This edited article about the Duke of Wellington first appeared in Look and Learn issue number 468 published on 2 January 1971.

Old Duke of Wellington

The elderly Duke of Wellington by Alfred d' Orsay

“Up, Guards! And at ’em!” said the bold Duke of Wellington. At this command the red coated British guardsmen began to rise to their feet and advance towards the French. At that moment the entire British Army advanced along its entire line.

Dismayed at this formidable sight after a day-long, slogging battle with devastating casualties on both sides, Napoleon’s army fled. It was a scramble for safety for Emperor and drummer boy alike.

Although the Duke later denied using those exact words, claiming that he most probably said: “Stand up, Guards!” then gave the order to attack, there was no denying that he was the hero of the day. Even though in his own admission the battle was a close run thing, and even though it was in fact going against him until the arrival of Blucher and his Prussians, Wellington became not only the national hero of Britain, but also the most respected man in Europe.

Waterloo was his hour of glory. It was also the climax of his life’s work.

He was to live another 37 years, years in which his glory faded and for a time he became the most disliked man in the kingdom.

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Joseph Gerrald – the forgotten champion of universal suffrage and human rights

Posted in Australia, Historical articles, History, Law, Politics on Thursday, 28 November 2013

This edited article about politics first appeared in Look and Learn issue number 467 published on 26 December 1970.

Botany Bay, picture, image, illustration

Gerrald, like many other prisoners, was brought ashore in Botany Bay by Graham Coton

It was 5th December, 1793. The wind howled down the dark Edinburgh street, sending flurries of snow against the windows and freezing draughts under the doors. But inside the hall it was hot and stuffy and the air was thick with the reek of sweat, tobacco and whisky. Above the rumble of argument and abuse a hoarse voice sought vainly for a hearing until its owner, a pale, wild-eyed man on the platform, was seized with a convulsive fit of coughing. Joseph Gerrald, lawyer turned political reformer, was trying to address the British Convention of the Friends of the People.

Suddenly the hall doors were flung open and the icy wind froze the meeting into silence. A file of redcoats entered and marched to the platform. The officer in charge read his warrant in an accent so thick that English delegates like Gerrald could barely understand him. But his gestures made his meaning clear. Gerrald, together with three of his companions, was under arrest. The Convention was dissolved. Three months later Gerrald was brought to trial in Edinburgh.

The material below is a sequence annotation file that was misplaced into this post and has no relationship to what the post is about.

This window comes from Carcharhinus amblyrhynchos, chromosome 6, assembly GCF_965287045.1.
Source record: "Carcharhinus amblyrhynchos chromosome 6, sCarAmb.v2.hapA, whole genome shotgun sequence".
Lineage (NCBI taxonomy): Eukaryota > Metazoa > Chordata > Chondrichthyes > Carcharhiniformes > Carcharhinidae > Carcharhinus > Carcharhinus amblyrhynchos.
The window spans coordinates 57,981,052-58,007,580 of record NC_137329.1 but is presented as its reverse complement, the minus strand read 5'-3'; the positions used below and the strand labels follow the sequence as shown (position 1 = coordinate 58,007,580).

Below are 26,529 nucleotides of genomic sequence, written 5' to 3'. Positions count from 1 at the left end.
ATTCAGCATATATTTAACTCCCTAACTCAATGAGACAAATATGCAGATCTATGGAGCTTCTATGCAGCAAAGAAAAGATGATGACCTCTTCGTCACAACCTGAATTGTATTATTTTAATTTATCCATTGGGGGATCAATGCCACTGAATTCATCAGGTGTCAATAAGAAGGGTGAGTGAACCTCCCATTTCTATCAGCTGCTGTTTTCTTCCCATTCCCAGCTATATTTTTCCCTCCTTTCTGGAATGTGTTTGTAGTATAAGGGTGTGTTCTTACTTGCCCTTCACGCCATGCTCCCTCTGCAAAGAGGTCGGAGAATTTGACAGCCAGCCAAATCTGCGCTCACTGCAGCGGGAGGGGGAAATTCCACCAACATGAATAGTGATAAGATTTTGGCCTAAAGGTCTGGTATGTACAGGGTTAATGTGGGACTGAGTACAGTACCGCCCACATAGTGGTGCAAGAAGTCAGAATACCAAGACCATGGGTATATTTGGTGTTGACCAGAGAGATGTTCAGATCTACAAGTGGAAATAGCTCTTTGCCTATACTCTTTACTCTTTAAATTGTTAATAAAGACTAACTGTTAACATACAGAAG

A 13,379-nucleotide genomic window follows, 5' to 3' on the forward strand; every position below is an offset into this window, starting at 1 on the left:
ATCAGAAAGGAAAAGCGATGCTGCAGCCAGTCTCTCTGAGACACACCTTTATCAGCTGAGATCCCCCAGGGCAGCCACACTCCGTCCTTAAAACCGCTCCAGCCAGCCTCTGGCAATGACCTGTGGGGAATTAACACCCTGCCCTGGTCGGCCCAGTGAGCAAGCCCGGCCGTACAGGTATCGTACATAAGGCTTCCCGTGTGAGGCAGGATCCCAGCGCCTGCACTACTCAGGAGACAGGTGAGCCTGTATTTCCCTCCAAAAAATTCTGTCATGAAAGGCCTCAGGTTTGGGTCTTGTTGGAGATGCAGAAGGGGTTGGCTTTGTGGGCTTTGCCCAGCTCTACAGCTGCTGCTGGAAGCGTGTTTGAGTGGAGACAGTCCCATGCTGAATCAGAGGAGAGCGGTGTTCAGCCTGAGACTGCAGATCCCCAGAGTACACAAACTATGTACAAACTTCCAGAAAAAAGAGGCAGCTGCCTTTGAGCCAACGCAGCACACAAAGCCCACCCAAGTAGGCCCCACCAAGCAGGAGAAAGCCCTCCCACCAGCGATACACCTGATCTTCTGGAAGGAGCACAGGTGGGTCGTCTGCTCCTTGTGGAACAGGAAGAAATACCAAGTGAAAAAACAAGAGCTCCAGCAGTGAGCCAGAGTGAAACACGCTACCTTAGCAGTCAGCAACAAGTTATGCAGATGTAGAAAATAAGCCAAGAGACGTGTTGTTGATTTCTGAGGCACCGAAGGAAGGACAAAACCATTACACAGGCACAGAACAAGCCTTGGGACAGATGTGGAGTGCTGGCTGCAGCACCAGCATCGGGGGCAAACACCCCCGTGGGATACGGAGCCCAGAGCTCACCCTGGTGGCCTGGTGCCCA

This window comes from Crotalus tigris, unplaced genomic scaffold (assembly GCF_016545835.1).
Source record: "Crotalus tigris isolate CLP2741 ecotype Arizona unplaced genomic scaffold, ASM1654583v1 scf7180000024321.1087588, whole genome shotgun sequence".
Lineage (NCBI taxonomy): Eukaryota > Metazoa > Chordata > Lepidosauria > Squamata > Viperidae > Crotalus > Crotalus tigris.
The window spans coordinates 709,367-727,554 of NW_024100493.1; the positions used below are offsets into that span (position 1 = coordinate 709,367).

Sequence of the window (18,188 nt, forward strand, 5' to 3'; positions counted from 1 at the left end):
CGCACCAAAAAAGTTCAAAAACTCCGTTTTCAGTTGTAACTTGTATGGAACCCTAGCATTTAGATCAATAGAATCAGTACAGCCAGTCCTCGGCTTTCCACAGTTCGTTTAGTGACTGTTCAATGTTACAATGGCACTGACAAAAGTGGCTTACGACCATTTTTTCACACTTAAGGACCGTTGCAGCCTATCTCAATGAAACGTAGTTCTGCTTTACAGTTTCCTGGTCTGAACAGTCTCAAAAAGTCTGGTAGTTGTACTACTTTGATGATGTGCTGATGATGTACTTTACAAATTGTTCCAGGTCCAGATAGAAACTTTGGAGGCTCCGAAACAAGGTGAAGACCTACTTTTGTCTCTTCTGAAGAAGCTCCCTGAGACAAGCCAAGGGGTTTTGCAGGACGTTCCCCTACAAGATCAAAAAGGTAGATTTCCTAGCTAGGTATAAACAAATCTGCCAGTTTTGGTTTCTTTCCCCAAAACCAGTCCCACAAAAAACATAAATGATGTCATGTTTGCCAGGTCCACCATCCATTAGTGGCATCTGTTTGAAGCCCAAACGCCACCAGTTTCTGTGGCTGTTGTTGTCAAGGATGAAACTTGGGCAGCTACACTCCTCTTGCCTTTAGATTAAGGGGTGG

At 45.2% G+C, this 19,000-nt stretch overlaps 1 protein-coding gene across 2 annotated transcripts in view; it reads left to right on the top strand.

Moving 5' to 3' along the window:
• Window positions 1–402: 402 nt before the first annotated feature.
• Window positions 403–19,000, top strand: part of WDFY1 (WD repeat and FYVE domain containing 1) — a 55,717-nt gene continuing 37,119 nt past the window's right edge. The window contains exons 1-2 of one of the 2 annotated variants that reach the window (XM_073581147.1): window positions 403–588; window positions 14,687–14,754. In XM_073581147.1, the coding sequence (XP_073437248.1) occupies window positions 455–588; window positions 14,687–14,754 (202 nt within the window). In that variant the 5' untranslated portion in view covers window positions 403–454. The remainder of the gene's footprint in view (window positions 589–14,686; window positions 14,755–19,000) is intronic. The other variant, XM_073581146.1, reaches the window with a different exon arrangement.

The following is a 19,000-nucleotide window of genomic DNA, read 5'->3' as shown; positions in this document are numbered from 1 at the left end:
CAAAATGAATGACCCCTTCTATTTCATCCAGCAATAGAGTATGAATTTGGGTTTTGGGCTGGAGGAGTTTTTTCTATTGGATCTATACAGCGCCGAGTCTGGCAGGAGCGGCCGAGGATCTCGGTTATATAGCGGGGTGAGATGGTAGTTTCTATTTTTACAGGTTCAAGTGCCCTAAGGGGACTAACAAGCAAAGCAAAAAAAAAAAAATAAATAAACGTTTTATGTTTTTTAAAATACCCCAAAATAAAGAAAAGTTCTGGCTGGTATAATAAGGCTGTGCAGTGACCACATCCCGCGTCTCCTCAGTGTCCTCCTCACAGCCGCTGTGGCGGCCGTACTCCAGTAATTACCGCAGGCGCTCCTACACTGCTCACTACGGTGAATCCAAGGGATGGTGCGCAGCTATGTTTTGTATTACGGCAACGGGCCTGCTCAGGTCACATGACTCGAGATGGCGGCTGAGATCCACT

Four years had passed since the French Revolution had shaken the foundations of Europe. To some it had seemed then that the concepts of liberty, equality and brotherhood among men were at last to be realised. To others, civilisation itself had appeared to be doomed. The progress of the revolution disillusioned many of its supporters and confirmed the worst fears of its critics; but it provoked in every country a searching re-examination of existing forms of government, not just by men of affairs or great learning but by ordinary, thinking people.

The members of the Convention were ordinary enough. Gerrald himself had practised law in America. His interest in political reform had only developed when he returned to England to handle a long-drawn-out lawsuit. Like his fellow-conventionists, he became disgusted with the corruption in public affairs and injustice in the administration of the law. With them he demanded annual elections and “universal suffrage” – that is, the right of every man to vote, not merely a privileged few. This, he announced in a pamphlet, was “the only means of saving us from ruin.”

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Lighting would transform theatres and coalmines in very different ways

Posted in Famous Inventors, Historical articles, History, Inventions, Theatre on Thursday, 28 November 2013

This edited article about lighting first appeared in Look and Learn issue number 467 published on 26 December 1970.